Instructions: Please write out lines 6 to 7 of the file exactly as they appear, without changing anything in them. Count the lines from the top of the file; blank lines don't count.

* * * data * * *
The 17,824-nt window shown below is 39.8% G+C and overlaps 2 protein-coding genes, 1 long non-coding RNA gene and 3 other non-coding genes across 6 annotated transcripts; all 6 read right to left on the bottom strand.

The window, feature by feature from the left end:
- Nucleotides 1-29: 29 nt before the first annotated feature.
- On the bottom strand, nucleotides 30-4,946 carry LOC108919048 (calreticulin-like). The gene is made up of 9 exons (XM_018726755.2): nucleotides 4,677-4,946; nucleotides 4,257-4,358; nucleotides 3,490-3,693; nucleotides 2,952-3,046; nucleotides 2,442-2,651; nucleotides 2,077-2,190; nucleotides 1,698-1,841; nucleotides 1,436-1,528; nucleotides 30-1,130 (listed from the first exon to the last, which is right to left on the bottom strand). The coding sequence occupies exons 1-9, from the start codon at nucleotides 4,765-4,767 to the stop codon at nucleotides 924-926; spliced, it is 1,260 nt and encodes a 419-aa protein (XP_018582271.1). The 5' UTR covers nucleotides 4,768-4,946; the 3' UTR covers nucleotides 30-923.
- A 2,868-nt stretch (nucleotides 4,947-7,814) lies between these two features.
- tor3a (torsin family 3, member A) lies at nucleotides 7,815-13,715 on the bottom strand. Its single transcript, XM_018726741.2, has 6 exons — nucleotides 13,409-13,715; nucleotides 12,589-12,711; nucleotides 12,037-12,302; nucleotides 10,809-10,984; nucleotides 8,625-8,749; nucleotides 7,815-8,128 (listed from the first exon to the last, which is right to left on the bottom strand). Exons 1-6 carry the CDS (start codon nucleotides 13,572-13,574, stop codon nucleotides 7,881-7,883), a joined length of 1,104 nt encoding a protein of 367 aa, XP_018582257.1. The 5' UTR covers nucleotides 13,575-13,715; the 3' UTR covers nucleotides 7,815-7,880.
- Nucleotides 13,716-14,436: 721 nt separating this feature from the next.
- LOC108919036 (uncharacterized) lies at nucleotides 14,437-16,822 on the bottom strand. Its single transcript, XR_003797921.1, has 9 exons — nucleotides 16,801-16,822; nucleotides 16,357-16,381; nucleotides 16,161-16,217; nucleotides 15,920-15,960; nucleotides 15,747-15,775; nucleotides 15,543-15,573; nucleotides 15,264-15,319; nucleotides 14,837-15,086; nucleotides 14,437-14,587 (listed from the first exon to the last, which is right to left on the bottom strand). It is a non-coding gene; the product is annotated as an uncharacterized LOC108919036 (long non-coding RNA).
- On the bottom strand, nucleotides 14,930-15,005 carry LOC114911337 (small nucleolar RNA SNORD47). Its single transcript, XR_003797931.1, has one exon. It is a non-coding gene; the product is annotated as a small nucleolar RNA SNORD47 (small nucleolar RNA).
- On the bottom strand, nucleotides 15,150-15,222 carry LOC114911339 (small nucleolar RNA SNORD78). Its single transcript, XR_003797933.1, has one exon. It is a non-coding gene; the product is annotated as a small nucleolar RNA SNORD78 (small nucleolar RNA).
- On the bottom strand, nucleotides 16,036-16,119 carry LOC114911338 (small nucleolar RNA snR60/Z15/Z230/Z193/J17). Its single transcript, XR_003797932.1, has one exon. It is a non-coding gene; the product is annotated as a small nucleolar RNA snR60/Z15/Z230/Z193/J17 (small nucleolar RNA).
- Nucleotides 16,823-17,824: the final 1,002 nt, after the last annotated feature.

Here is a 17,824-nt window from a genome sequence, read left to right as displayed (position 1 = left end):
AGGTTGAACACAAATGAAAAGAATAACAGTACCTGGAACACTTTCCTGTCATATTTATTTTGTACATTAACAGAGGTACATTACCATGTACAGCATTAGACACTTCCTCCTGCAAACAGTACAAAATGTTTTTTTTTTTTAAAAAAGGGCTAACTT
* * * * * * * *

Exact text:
- tor3a (torsin family 3, member A) lies at nucleotides 7,815-13,715 on the bottom strand. Its single transcript, XM_018726741.2, has 6 exons — nucleotides 13,409-13,715; nucleotides 12,589-12,711; nucleotides 12,037-12,302; nucleotides 10,809-10,984; nucleotides 8,625-8,749; nucleotides 7,815-8,128 (listed from the first exon to the last, which is right to left on the bottom strand). Exons 1-6 carry the CDS (start codon nucleotides 13,572-13,574, stop codon nucleotides 7,881-7,883), a joined length of 1,104 nt encoding a protein of 367 aa, XP_018582257.1. The 5' UTR covers nucleotides 13,575-13,715; the 3' UTR covers nucleotides 7,815-7,880.
- Nucleotides 13,716-14,436: 721 nt separating this feature from the next.